Reggie Wayne, WR, Indianapolis Colts – Peyton Manning’s favorite target has a nice floor, but 2009 was probably his current ceiling. He scored 10 touchdowns but needed a league-leading 15 targets inside the 10 and 10 targets inside the five to make it happen. That’s because Wayne isn’t much of a downfield threat these days – just one catch of 40 or more yards on 149 targets. With Pierre Garcon emerging as a playmaker and Austin Collie and Dallas Clark proving to be reliable red-zone threats, Wayne could be relegated to more of a garden-variety possession role in 2010.

Scott Pianowski, Yahoo! Sports


Julian Edelman, WR, New England Patriots – It’s a mistake to say he’s a full Wes Welker clone, but even an 80-percent replica might catch 65 passes in the New England offense, especially if Welker has a slow recovery from his MCL and ACL injuries. Tom Brady’s deep throws to Randy Moss make all the highlight shows, but the Patriots offense at its core is a short-passing attack, and that fits into Edelman’s skill set perfectly.


Shonn Greene, RB, New York Jets – His upside is basically Michael Turner, a dominant inside back with enough speed to make breakaway runs. And yes, the line and the team provide a nice backdrop for a featured back. But before you take Greene in the first round, remember a few things – he’s unlikely to do anything as a receiver, he might lose some (if not most) of the short rushing touchdowns to LaDainian Tomlinson, and he’s only had one dominant season since high school, his final year at Iowa. There’s a time and a place in your draft where Greene makes sense, but I would not take him in the top 15 picks, where he’s going in many spring mocks.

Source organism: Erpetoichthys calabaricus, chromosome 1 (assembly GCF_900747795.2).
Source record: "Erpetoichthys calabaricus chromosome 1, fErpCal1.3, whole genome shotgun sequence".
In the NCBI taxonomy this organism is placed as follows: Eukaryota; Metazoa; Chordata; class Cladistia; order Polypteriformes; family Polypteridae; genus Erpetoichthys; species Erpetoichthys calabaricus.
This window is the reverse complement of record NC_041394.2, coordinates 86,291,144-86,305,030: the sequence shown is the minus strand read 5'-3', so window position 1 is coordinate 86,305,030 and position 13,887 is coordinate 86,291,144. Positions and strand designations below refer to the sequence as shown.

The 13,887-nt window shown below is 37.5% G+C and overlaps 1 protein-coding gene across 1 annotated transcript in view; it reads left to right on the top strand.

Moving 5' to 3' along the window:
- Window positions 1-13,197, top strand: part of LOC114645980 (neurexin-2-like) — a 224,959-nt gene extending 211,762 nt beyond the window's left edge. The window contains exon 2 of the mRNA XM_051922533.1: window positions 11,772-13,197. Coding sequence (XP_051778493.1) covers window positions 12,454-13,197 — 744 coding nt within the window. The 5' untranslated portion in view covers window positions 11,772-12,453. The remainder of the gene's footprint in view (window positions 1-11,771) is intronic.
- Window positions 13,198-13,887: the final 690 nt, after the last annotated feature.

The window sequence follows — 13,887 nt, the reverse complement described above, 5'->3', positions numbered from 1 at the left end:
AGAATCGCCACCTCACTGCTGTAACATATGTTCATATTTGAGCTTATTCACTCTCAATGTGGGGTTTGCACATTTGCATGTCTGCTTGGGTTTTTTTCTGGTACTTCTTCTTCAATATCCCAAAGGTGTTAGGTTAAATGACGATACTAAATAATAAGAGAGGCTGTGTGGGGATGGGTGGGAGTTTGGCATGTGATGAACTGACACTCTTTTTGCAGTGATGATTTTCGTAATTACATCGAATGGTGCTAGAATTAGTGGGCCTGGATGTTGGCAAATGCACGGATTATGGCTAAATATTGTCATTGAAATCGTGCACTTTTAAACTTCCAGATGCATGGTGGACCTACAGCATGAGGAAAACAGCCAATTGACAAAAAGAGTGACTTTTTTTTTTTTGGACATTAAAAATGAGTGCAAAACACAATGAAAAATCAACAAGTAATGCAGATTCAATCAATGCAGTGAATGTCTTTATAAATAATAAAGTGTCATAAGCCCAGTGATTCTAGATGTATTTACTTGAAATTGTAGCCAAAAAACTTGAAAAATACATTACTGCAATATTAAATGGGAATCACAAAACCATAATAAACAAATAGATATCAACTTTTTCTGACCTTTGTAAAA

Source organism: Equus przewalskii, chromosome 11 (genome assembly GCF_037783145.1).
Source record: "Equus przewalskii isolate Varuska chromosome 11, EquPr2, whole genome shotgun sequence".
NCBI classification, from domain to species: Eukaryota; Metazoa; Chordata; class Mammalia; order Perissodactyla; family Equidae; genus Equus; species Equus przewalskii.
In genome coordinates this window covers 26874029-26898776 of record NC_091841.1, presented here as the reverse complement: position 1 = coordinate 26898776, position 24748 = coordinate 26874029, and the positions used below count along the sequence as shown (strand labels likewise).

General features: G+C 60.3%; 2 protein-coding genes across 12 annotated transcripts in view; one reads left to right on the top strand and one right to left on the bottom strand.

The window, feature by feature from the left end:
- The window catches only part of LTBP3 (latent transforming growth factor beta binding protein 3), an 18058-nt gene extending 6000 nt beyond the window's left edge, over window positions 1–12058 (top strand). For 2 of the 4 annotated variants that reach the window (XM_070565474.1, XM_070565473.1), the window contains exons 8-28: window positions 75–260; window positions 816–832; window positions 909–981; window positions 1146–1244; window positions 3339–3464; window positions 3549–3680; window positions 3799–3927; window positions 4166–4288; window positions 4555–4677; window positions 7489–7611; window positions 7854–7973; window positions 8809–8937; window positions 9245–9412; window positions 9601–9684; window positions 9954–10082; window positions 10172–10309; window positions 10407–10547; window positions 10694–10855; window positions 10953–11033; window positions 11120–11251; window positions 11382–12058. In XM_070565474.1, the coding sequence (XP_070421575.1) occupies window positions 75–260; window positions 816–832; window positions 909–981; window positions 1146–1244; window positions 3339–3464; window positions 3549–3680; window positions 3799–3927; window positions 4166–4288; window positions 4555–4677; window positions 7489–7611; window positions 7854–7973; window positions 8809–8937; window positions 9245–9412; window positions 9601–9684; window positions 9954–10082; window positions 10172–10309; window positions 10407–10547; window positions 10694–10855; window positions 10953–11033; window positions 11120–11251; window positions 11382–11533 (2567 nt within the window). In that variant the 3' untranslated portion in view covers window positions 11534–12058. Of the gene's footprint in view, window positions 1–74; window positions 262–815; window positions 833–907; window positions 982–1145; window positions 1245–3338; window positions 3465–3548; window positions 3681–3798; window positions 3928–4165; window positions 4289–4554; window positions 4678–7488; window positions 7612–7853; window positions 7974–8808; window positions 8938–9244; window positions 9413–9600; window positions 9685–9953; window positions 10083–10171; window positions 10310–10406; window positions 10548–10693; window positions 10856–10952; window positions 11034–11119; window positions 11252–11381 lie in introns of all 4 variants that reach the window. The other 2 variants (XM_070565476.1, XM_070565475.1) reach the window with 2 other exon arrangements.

Dalton Del Don, RotoWire


Joe Flacco, QB, Baltimore Ravens – Flacco’s numbers won’t jump off the page, but a 63.1 completion percentage, 7.2 YPA and 21 touchdowns are all solid for a second-year starter. He also played through significant injuries to his hip and leg over the final six weeks of the year, which is pretty impressive considering he posted a 7:1 TD:INT ratio with a 7.9 YPA mark over the final four games. At 6-6, 230 and with a cannon arm, Flacco is the whole package, but the biggest news of all is the addition of Anquan Boldin, who gives the signal caller an elite target for the first time ever. Don’t be surprised when Flacco is a top-10 fantasy quarterback in 2010.

Ben Tate, RB, Houston Texans – After last year’s struggles running the football (team YPC of 3.5 was tied for second lowest in NFL), adding a RB was priority No. 1 for the Texans, so it came as no surprise when they traded up to draft Tate in the second round. Steve Slaton has plenty of talent and is fully capable of rebounding, but theres also no guarantee he makes a full recovery after undergoing surgery on his neck – a serious procedure called “cervical fusion.” The Texans’ coaching staff loves Tate, and Houston’s offense is one of the best in the NFL, so any ballcarrier who emerges as a workhorse in this system has top-five upside. Tate looks like the favorite.